Kris Sedersten is a Registered Nurse with a degree in Human and Social Service Administration. She has held credentialing in both Gerontological and Psychiatric-Mental Health Nursing. She is currently employed as a Nursing Home Administrator and RN Consultant in her home town of Harvard, NE; where she lives with her husband Paul. She has a passion for the paranormal, writing fiction, and sharing her faith in innovative forums so combining the three has led to a series of books she is working on. If you've got mojo; look for upcoming new releases in 2011.

Note: I received a review copy of this book free from the author, Kris Sedersten. I was not required to write a positive review. The opinions I have expressed are my own.

Thursday, March 24, 2011

In My Mailbox

IMM (In My Mailbox) is a weekly meme hosted and created by Kristi at The Story Siren.

This is a way to share the books we received for review, bought, and also books borrowed from the library.


Ex-CIA analyst Kurt Vetter and enigmatic foreign agent Amanda Carter race across Europe in a quest to unearth the truth behind the murder of Kurt's brother. Trying desperately to stay ahead of a government that has forsaken them, they discover a conspiracy that threatens the very foundation of world stability. The clock is ticking and Kurt and Amanda must find a way to halt the plot before millions die.

Concerned that her sister Zoe has become involved with the charismatic leader of a dubious New Age spiritual group, Juliet sets off for the Cotswolds to investigate. Upon arrival she soon comes to realise how complex the people and events are which shape the life of this place, under the distinctly flawed leadership of Craig. As her investigations deepen, relationships in the community are forged and shattered, with dangerous consequences for Juliet.

The first volume of the Mercenaries series

Leaving the Institute for the Homeless, Andiriel longs for excitement. Befriended by a knight of the illustrious Sovereign Order, she enters the Order's auxiliary services and finds herself on a strange mission leading to a challenging future in a job she hardly expects.

 When the Communists took over China and the strict implementation of the one-child policy was put to practice, the Chinese were greatly affected. Some of them were forced to commit abortion, abandon their daughters (because most of them prefer sons), and flee to other countries, where they were guaranteed with safety and a normal way of life.


Guest Author and Give away: J.E. Medrick

Dear Readers,
Like many children in this unfortunate situation, I was raised in a single-parent home.  My mom had to work all the time to support us, and we definitely weren't part of the elite class.  At three years old, sadly, there was no time for us to bond with my favorite activity - having stories (from books!) read to me.  Being a curious and enterprising child, I told my mom, "If you can't read to me, teach me to read!"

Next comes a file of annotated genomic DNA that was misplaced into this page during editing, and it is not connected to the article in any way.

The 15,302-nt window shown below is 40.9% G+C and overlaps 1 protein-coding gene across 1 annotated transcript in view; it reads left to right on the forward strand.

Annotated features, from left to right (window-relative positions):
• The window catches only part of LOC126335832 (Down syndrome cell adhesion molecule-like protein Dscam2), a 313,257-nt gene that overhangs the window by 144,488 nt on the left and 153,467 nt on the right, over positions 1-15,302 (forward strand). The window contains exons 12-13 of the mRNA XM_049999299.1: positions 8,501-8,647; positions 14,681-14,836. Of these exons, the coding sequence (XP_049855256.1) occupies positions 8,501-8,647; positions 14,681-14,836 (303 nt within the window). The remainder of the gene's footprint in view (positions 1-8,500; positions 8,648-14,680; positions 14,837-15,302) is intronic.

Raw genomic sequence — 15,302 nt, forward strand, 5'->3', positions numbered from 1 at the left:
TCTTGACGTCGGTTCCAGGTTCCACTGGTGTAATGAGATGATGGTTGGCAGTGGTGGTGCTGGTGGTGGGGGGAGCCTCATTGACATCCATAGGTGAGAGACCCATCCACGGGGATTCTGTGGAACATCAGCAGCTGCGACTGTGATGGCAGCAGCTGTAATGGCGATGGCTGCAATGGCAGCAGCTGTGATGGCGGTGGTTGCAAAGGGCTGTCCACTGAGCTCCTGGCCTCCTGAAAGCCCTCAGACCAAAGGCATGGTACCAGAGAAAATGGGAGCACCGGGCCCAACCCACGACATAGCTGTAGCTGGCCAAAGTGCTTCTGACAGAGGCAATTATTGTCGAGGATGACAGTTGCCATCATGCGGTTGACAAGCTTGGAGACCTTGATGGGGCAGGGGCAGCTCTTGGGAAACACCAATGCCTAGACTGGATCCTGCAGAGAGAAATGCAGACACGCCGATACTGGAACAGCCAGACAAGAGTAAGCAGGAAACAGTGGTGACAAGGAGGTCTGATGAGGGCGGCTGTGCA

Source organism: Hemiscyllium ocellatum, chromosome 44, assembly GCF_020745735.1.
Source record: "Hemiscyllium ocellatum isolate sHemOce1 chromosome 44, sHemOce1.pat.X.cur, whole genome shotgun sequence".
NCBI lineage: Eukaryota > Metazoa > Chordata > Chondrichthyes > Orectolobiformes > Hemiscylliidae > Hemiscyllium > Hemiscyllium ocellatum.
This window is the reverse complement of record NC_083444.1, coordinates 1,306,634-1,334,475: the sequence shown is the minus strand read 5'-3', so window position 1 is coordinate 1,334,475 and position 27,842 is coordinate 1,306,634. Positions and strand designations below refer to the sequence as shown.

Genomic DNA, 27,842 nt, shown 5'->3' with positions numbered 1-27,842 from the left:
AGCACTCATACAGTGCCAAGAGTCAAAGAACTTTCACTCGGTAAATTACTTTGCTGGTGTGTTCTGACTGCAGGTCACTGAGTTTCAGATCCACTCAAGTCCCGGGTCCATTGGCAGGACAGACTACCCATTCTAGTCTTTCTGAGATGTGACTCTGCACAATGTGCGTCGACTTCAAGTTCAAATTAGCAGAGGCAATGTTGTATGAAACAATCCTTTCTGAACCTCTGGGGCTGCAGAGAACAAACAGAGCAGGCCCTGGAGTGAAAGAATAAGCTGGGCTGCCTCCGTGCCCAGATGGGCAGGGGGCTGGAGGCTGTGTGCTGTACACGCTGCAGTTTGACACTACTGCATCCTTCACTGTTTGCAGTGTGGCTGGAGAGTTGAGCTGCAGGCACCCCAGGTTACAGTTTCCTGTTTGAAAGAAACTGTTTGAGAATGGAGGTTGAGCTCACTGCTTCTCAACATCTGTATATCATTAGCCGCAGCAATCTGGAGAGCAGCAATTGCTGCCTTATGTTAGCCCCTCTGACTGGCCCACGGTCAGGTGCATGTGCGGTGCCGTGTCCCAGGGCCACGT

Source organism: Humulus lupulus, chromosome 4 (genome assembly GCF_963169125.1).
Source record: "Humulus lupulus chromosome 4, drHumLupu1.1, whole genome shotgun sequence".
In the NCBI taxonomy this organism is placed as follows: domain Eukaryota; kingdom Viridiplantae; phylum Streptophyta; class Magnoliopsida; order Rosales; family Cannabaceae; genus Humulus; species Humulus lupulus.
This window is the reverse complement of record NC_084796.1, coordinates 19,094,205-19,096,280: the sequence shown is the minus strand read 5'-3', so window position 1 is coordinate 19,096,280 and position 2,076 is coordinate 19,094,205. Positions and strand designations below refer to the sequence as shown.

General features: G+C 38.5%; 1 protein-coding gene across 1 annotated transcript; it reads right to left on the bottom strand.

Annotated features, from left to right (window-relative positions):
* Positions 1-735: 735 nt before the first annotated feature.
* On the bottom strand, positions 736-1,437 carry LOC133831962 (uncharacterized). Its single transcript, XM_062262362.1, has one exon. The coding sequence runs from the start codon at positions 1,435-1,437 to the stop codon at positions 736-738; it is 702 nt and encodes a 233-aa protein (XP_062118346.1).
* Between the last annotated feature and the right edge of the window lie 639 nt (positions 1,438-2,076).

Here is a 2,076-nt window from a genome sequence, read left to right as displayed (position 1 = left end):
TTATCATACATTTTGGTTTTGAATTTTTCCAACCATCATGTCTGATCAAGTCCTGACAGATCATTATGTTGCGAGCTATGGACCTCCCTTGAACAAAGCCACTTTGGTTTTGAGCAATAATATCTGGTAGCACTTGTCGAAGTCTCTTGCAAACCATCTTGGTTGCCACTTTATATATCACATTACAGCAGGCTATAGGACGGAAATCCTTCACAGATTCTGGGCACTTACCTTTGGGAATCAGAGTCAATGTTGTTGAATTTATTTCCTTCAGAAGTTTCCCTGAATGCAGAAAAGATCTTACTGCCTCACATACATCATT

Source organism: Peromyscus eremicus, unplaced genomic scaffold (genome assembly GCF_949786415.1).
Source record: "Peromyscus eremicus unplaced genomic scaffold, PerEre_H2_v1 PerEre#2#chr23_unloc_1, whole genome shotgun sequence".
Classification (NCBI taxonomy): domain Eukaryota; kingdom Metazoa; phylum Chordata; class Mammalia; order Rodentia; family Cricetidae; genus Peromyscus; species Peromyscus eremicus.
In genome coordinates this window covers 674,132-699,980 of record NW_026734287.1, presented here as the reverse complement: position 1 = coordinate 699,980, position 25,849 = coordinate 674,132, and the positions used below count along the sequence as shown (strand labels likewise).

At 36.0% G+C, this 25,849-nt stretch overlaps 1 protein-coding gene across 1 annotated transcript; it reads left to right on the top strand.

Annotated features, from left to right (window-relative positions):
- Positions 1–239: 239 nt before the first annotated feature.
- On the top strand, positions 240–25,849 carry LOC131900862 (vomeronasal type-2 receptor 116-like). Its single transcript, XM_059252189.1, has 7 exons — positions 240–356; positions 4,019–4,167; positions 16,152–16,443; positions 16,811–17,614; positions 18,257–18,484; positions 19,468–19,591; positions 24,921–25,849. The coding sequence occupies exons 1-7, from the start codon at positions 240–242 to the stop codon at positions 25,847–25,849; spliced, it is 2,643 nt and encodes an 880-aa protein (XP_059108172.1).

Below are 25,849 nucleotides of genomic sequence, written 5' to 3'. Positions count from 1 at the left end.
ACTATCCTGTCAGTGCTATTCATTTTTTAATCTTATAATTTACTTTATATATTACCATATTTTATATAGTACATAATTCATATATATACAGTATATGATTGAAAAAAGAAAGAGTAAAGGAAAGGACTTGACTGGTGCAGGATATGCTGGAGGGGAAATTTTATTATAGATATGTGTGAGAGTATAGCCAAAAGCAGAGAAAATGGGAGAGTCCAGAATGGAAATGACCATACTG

She was kind, and thorough, teaching me my letters at that tender age.  I remember my first book, a Dick and Jane compendium.  It was a used copy, one my mother had hoarded away for just such an occasion.  I spent those hot summer afternoons sprawled on our tattered couch, poring over the letters that formed into words, and sentences... then finally, whole stories.  The wind, smelling of asphalt and grass, mingled with the hum of the fan.  My mom's bitter calico cat slunk around, glaring at me whenever I happened to glance her way.  Our radiator, of the hot water kind, sat indifferently under the window, miraculously still hot from the sun.
There were many words I didn't know, and I finally exasperated my mother with my relentless questions.  She handed me a dictionary and said, "Look it up!  If you really don't understand, ask me then!"  An unorthodox process, to be sure, but for a kid who loved challenges - the perfect method.  (As a note, the dictionary is considerably harder to understand than Dick and Jane...)
I tore through that first book, reading and re-reading.  Then came a second Dick and Jane book, and finally a third - a new copy!  I was ecstatic to have something so precious in my hands... and I read it faster than the blink of an eye.  Then came the problem - what to read next?
I have always loved reading - I even read things I didn't care for.  I devoured the Babysitter's Club series, along with all the Goosebumps of my time.  (Thank you, R. L. Stine, I still hate ventriloquist dummies...)  To this day, I read any written word in front of my eyes - signs, labels, ingredients, nutrition facts, blogs... because I absolutely adore reading, and the written word.
In kindergarten I read at a 1st grade level and in 1st grade at a 5th grade level.  I became obsessed with a book of "kid's poetry" named A Light in the Attic.  At 4, I pulled out my Garfield letters book (ostensibly for practicing letters) and wrote my first (terrible) poem named "Jeremy Rat".  It was a bold-faced mimicry of a poem I read in A Light in the Attic and my first attempt at my own work.
I'm 26 now, and I've read, I'm sure, more than would be expected of someone my age.  I hope I've impressed that I've always loved the written word.  After a shaky start in middle school, I've finally brought myself to bear and decided to seriously pursue writing.  In February I released my first novel on Amazon, B&N and Smashwords.  It is titled "Shackled".  It was a blast to write, but honestly, it's my Adult Novel.  I wanted to write at least one before pursuing my current project - an episodic YA adventure series.  Reading is fundamental for people of all ages, and the younger we can start kids, the better.  So, why not give them something interesting to read!